Capital consumption is not identifiable from a set of transactions; it can only be imputed by a system of conventions. GDP is measured gross - ie total new investment counts in GDP even though some of it is replacing obsolete plant and equipment. But NNP is a net concept, and so capital consumption is subtracted. But the rate at which investments are depreciated is essentially a decision made by statisticians. Getting the depreciation rate wrong will affect both figures for NNP and data on the capital stock in an economy.

Net material product

Some countries, mainly centrally planned economies, have used net material product (NMP) to measure overall economic activity. This has been supplanted by GDP in the former communist countries as they adopt market economies. NMP is less comprehensive than GDP because it excludes "non-productive services", such as banking, government administration, health and education, and is quoted net of capital consumption (depreciation).

Omissions from GDP data

There are many things which are not in GDP, including the following.

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Some of the exclusions can be identified elsewhere. For example, environmental costs are seen in statistics on pollution and most countries report known oil or coal reserves (although these estimates may be over-optimistic or clouded by genuine ignorance about the size of underground reserves).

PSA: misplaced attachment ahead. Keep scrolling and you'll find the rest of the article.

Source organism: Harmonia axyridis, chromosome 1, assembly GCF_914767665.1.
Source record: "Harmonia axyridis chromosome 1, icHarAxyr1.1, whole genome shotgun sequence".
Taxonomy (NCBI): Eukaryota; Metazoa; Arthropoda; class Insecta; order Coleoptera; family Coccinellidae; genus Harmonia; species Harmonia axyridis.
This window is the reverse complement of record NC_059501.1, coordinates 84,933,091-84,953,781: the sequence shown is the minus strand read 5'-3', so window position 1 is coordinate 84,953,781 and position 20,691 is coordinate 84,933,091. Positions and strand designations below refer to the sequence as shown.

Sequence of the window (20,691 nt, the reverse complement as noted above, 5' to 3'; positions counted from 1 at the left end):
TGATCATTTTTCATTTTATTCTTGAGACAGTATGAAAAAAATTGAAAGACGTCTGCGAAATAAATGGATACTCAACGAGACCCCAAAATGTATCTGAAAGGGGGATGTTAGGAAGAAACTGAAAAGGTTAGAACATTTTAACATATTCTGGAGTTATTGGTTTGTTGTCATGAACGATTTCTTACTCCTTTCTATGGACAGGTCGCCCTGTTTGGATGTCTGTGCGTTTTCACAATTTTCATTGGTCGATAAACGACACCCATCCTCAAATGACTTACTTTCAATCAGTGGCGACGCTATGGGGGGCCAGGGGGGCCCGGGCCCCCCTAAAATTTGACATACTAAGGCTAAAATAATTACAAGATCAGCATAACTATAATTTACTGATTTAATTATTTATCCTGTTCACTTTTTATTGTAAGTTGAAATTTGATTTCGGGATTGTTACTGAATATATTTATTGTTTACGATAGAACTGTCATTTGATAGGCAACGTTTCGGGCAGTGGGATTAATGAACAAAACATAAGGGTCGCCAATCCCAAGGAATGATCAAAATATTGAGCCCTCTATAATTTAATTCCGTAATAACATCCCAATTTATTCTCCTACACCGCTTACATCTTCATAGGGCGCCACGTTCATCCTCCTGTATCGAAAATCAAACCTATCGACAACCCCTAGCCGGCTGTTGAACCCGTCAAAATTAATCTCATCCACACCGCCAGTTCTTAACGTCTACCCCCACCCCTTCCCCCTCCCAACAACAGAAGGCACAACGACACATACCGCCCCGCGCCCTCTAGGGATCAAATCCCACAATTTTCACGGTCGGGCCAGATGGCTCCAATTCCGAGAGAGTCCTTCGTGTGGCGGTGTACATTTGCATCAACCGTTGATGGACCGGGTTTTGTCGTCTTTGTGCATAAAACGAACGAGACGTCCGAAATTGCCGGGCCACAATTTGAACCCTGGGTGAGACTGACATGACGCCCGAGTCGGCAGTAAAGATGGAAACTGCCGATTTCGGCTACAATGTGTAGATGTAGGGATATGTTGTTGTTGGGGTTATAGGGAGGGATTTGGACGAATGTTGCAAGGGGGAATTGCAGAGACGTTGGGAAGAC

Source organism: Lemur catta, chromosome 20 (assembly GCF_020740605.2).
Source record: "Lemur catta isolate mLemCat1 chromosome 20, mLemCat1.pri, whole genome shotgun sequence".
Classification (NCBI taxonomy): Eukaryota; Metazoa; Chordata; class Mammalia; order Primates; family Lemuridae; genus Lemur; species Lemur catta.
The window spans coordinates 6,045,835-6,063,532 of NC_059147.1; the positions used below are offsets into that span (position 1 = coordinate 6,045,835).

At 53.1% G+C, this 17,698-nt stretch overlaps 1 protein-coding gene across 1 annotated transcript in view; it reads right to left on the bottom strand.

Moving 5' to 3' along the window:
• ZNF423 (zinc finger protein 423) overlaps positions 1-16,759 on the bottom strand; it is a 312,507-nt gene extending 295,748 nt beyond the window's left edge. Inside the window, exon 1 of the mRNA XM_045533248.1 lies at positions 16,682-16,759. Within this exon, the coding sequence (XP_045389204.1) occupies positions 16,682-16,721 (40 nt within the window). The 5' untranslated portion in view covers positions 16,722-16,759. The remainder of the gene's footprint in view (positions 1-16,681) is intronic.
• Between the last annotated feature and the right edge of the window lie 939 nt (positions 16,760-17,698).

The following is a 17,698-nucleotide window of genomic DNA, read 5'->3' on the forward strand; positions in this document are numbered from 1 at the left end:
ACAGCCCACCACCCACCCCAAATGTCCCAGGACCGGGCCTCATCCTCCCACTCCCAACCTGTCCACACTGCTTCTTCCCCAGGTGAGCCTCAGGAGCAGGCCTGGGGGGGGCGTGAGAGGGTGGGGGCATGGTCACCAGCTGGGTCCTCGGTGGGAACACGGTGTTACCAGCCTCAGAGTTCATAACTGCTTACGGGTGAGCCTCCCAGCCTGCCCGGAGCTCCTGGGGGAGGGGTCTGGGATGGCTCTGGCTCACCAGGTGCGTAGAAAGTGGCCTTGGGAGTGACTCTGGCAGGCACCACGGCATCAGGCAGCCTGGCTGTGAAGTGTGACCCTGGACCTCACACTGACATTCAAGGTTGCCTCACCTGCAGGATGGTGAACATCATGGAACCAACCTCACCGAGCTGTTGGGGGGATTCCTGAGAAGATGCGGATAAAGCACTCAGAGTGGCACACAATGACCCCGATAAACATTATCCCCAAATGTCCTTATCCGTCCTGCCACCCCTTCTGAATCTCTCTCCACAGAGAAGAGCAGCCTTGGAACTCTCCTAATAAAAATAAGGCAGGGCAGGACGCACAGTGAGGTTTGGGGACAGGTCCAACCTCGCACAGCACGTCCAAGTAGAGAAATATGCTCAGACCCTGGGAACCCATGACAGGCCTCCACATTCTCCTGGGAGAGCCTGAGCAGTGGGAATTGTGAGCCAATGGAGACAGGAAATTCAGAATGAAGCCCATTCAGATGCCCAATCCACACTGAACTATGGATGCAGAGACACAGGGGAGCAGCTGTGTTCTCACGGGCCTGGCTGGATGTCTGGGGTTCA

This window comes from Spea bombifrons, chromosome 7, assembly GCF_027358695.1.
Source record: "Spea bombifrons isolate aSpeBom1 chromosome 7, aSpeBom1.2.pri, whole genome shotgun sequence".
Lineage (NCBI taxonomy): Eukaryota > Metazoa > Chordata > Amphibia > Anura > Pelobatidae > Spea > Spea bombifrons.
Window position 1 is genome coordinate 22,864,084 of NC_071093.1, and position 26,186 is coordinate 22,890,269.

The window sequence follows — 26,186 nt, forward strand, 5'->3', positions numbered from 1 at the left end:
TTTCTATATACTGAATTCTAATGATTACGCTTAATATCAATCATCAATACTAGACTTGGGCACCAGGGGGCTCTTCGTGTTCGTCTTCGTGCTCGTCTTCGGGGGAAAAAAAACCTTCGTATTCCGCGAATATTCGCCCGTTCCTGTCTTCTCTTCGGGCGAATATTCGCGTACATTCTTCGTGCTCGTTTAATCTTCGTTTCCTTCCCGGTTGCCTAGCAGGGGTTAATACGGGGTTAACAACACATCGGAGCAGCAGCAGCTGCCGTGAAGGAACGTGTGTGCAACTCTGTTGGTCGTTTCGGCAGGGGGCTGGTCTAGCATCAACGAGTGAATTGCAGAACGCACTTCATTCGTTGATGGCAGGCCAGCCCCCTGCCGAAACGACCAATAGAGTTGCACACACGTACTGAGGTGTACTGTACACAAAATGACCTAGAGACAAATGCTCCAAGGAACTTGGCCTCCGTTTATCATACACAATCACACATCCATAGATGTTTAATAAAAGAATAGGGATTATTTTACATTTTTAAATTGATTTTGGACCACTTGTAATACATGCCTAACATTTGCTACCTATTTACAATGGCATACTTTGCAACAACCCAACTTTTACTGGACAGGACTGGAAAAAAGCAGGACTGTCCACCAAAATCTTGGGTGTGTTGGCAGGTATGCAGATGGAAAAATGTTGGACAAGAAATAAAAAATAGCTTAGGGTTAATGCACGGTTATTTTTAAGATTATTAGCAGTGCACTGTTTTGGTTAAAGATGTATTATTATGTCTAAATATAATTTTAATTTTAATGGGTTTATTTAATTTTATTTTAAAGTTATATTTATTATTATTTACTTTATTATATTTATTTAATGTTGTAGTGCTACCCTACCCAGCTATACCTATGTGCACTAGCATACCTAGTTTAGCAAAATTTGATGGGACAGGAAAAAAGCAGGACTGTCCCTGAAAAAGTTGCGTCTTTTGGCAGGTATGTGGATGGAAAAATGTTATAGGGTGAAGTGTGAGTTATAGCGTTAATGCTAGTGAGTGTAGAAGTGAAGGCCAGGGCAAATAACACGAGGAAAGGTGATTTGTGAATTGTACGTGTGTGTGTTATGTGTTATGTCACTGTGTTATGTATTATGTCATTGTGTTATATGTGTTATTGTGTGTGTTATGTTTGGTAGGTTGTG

One other point to note is that the more advanced government statistical agencies include in GDP an allowance for the imputed rent paid by home owner-occupiers. This avoids an apparent change in national output because of any switch between owner-occupation and renting.

Surveys and sampling

Many of the figures which go into GDP are collected by surveys. For example, governments ask selected manufacturing or retailing companies for details of their output or sales each month. This information is used to make inferences about all manufacturers or all retailers. Such estimates may not be correct, especially as the most dynamic parts of the economy are small firms constantly coming into and going out of existence, which may never be surveyed.

Sample evidence is supplemented by other information, including documentation required initially for bureaucratic purposes such as customs clearance or tax assessment. Such data take a long time to collect and analyse, which is why economic figures are frequently revised even when they are several years old.

Unrecorded transactions

GDP may under-record economic activity, not least because of the difficulties of keeping track of new small businesses and because of tax avoidance or evasion.

Deliberately concealed transactions form the black, hidden or shadow economy. This is largest at times when, and in countries where, taxes are high and bureaucracy is smothering. Estimates of the size of the shadow economy vary enormously. For example, differing studies put the US's at 4 - 33%, Germany's at 3 - 28% and the UK's at 2 - 15%. What is agreed, though, is that among the industrial countries the black economy is largest in Italy, at perhaps one-third of GDP, followed by Spain, Belgium and Sweden, while the smallest black economies are in Japan and Switzerland at around 4% of GDP.

The only industrial countries that adjust their GDP figures for the shadow economy are Italy and the US and they may well underestimate its size.

Related topics:

Gross domestic product